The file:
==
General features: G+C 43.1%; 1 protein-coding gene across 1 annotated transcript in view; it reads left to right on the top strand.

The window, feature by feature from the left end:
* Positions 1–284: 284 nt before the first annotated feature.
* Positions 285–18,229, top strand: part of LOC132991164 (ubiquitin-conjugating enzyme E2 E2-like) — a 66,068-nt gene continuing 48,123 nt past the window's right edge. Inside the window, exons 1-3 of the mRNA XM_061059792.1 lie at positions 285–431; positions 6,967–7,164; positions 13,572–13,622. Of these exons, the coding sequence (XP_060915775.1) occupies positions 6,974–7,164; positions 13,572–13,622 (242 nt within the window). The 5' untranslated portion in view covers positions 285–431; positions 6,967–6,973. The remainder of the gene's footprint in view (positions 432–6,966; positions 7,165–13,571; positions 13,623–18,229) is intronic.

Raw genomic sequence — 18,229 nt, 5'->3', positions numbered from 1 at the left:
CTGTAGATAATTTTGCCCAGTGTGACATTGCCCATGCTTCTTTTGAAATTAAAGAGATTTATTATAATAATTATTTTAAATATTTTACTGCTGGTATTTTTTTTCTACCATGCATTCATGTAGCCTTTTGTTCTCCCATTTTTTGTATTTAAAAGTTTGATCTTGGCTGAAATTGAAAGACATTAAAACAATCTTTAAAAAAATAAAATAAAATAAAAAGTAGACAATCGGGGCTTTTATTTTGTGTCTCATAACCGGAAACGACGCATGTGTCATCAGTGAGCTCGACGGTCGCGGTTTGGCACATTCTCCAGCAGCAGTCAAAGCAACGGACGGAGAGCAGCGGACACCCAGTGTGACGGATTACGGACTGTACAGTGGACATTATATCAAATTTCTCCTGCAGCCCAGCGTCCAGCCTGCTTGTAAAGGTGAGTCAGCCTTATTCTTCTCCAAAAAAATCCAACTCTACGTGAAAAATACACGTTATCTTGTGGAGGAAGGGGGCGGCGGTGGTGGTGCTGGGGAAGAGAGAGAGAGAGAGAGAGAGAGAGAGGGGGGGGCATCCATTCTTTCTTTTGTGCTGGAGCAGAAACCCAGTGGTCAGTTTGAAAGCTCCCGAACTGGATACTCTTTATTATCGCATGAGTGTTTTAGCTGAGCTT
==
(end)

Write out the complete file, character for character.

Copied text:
General features: G+C 43.1%; 1 protein-coding gene across 1 annotated transcript in view; it reads left to right on the top strand.

The window, feature by feature from the left end:
* Positions 1–284: 284 nt before the first annotated feature.
* Positions 285–18,229, top strand: part of LOC132991164 (ubiquitin-conjugating enzyme E2 E2-like) — a 66,068-nt gene continuing 48,123 nt past the window's right edge. Inside the window, exons 1-3 of the mRNA XM_061059792.1 lie at positions 285–431; positions 6,967–7,164; positions 13,572–13,622. Of these exons, the coding sequence (XP_060915775.1) occupies positions 6,974–7,164; positions 13,572–13,622 (242 nt within the window). The 5' untranslated portion in view covers positions 285–431; positions 6,967–6,973. The remainder of the gene's footprint in view (positions 432–6,966; positions 7,165–13,571; positions 13,623–18,229) is intronic.

Raw genomic sequence — 18,229 nt, 5'->3', positions numbered from 1 at the left:
CTGTAGATAATTTTGCCCAGTGTGACATTGCCCATGCTTCTTTTGAAATTAAAGAGATTTATTATAATAATTATTTTAAATATTTTACTGCTGGTATTTTTTTTCTACCATGCATTCATGTAGCCTTTTGTTCTCCCATTTTTTGTATTTAAAAGTTTGATCTTGGCTGAAATTGAAAGACATTAAAACAATCTTTAAAAAAATAAAATAAAATAAAAAGTAGACAATCGGGGCTTTTATTTTGTGTCTCATAACCGGAAACGACGCATGTGTCATCAGTGAGCTCGACGGTCGCGGTTTGGCACATTCTCCAGCAGCAGTCAAAGCAACGGACGGAGAGCAGCGGACACCCAGTGTGACGGATTACGGACTGTACAGTGGACATTATATCAAATTTCTCCTGCAGCCCAGCGTCCAGCCTGCTTGTAAAGGTGAGTCAGCCTTATTCTTCTCCAAAAAAATCCAACTCTACGTGAAAAATACACGTTATCTTGTGGAGGAAGGGGGCGGCGGTGGTGGTGCTGGGGAAGAGAGAGAGAGAGAGAGAGAGAGAGAGGGGGGGGCATCCATTCTTTCTTTTGTGCTGGAGCAGAAACCCAGTGGTCAGTTTGAAAGCTCCCGAACTGGATACTCTTTATTATCGCATGAGTGTTTTAGCTGAGCTT